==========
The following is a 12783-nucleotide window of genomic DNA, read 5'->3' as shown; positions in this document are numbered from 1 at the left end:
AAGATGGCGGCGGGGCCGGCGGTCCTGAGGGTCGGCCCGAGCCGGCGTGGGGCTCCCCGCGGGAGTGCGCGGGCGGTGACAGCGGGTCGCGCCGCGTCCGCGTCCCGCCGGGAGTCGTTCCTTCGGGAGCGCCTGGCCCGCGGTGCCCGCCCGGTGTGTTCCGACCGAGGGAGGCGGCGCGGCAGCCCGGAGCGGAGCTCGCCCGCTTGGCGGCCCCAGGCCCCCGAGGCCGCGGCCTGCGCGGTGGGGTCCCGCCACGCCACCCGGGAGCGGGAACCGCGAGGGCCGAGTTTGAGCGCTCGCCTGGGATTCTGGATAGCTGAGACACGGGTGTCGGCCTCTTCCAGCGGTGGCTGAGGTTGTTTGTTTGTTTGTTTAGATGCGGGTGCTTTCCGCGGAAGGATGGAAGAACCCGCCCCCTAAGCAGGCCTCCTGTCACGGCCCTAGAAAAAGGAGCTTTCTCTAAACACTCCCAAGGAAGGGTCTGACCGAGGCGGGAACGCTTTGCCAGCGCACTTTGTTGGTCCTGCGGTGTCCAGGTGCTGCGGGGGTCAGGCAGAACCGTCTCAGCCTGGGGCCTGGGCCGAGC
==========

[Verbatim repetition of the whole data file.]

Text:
The following is a 12783-nucleotide window of genomic DNA, read 5'->3' as shown; positions in this document are numbered from 1 at the left end:
AAGATGGCGGCGGGGCCGGCGGTCCTGAGGGTCGGCCCGAGCCGGCGTGGGGCTCCCCGCGGGAGTGCGCGGGCGGTGACAGCGGGTCGCGCCGCGTCCGCGTCCCGCCGGGAGTCGTTCCTTCGGGAGCGCCTGGCCCGCGGTGCCCGCCCGGTGTGTTCCGACCGAGGGAGGCGGCGCGGCAGCCCGGAGCGGAGCTCGCCCGCTTGGCGGCCCCAGGCCCCCGAGGCCGCGGCCTGCGCGGTGGGGTCCCGCCACGCCACCCGGGAGCGGGAACCGCGAGGGCCGAGTTTGAGCGCTCGCCTGGGATTCTGGATAGCTGAGACACGGGTGTCGGCCTCTTCCAGCGGTGGCTGAGGTTGTTTGTTTGTTTGTTTAGATGCGGGTGCTTTCCGCGGAAGGATGGAAGAACCCGCCCCCTAAGCAGGCCTCCTGTCACGGCCCTAGAAAAAGGAGCTTTCTCTAAACACTCCCAAGGAAGGGTCTGACCGAGGCGGGAACGCTTTGCCAGCGCACTTTGTTGGTCCTGCGGTGTCCAGGTGCTGCGGGGGTCAGGCAGAACCGTCTCAGCCTGGGGCCTGGGCCGAGC